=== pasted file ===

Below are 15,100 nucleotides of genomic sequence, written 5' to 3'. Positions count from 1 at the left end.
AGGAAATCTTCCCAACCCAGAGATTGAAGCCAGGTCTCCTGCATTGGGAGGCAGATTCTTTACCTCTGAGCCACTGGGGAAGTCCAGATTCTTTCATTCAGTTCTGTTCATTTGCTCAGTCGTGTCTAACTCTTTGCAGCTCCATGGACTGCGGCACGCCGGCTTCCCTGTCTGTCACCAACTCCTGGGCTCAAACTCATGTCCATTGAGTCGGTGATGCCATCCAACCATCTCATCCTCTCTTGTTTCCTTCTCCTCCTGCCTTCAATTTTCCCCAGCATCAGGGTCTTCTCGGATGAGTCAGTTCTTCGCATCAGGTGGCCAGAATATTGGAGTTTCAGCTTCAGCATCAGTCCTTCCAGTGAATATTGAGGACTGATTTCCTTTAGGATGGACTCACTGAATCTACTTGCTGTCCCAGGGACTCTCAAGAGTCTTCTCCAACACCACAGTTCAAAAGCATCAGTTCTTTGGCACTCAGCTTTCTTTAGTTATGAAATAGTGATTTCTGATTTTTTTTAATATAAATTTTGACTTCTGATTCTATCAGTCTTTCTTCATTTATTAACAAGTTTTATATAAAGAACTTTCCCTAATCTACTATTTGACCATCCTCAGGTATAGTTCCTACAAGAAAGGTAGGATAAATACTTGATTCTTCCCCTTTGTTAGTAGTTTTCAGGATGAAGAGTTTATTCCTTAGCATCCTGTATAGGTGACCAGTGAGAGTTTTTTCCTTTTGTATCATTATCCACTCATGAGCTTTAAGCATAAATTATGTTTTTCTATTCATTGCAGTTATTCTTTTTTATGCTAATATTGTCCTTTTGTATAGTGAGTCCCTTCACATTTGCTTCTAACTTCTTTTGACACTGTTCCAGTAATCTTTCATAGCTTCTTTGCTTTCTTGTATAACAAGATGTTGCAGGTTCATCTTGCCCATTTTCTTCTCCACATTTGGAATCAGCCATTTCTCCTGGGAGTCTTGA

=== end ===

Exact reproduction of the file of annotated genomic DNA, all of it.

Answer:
Below are 15,100 nucleotides of genomic sequence, written 5' to 3'. Positions count from 1 at the left end.
AGGAAATCTTCCCAACCCAGAGATTGAAGCCAGGTCTCCTGCATTGGGAGGCAGATTCTTTACCTCTGAGCCACTGGGGAAGTCCAGATTCTTTCATTCAGTTCTGTTCATTTGCTCAGTCGTGTCTAACTCTTTGCAGCTCCATGGACTGCGGCACGCCGGCTTCCCTGTCTGTCACCAACTCCTGGGCTCAAACTCATGTCCATTGAGTCGGTGATGCCATCCAACCATCTCATCCTCTCTTGTTTCCTTCTCCTCCTGCCTTCAATTTTCCCCAGCATCAGGGTCTTCTCGGATGAGTCAGTTCTTCGCATCAGGTGGCCAGAATATTGGAGTTTCAGCTTCAGCATCAGTCCTTCCAGTGAATATTGAGGACTGATTTCCTTTAGGATGGACTCACTGAATCTACTTGCTGTCCCAGGGACTCTCAAGAGTCTTCTCCAACACCACAGTTCAAAAGCATCAGTTCTTTGGCACTCAGCTTTCTTTAGTTATGAAATAGTGATTTCTGATTTTTTTTAATATAAATTTTGACTTCTGATTCTATCAGTCTTTCTTCATTTATTAACAAGTTTTATATAAAGAACTTTCCCTAATCTACTATTTGACCATCCTCAGGTATAGTTCCTACAAGAAAGGTAGGATAAATACTTGATTCTTCCCCTTTGTTAGTAGTTTTCAGGATGAAGAGTTTATTCCTTAGCATCCTGTATAGGTGACCAGTGAGAGTTTTTTCCTTTTGTATCATTATCCACTCATGAGCTTTAAGCATAAATTATGTTTTTCTATTCATTGCAGTTATTCTTTTTTATGCTAATATTGTCCTTTTGTATAGTGAGTCCCTTCACATTTGCTTCTAACTTCTTTTGACACTGTTCCAGTAATCTTTCATAGCTTCTTTGCTTTCTTGTATAACAAGATGTTGCAGGTTCATCTTGCCCATTTTCTTCTCCACATTTGGAATCAGCCATTTCTCCTGGGAGTCTTGA